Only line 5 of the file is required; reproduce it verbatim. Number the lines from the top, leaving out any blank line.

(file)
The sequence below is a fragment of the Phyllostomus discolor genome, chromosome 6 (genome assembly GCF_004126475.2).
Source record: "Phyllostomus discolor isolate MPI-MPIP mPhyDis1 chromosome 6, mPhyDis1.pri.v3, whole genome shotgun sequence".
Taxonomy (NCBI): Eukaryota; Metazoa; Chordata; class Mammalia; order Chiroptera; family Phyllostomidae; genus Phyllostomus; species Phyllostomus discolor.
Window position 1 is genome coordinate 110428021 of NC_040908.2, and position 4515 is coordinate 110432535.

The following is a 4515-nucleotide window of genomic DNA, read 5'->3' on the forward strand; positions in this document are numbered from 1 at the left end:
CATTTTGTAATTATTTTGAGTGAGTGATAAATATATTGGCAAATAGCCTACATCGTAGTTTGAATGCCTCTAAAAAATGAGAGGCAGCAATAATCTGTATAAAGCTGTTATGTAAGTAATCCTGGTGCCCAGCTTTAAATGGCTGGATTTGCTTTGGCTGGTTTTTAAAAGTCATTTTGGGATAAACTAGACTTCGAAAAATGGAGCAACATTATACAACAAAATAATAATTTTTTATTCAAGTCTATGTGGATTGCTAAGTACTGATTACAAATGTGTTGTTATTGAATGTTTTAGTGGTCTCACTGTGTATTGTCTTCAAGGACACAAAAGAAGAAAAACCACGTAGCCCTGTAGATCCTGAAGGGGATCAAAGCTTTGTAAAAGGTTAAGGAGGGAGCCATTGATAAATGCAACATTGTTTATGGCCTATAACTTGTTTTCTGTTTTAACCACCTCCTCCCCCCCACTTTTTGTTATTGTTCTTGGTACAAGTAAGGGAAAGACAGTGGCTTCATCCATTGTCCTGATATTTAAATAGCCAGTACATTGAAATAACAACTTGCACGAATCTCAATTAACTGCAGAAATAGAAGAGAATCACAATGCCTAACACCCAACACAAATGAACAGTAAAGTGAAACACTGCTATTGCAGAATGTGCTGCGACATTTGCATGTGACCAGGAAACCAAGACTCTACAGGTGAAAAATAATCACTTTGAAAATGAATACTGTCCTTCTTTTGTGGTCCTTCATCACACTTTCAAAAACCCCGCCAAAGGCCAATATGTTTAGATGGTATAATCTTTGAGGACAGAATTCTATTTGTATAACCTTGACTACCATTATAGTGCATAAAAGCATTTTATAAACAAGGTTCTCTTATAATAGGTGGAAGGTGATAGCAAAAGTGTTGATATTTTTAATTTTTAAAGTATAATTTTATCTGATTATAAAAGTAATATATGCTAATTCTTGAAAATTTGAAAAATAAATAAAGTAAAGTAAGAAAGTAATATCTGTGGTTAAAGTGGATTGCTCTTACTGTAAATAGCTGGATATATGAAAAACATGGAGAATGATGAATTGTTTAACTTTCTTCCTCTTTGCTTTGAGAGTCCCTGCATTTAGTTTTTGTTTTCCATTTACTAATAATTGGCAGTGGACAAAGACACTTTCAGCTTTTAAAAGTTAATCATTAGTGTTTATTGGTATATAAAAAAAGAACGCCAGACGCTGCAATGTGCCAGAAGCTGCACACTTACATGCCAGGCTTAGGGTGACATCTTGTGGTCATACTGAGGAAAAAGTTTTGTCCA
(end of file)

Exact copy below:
The following is a 4515-nucleotide window of genomic DNA, read 5'->3' on the forward strand; positions in this document are numbered from 1 at the left end: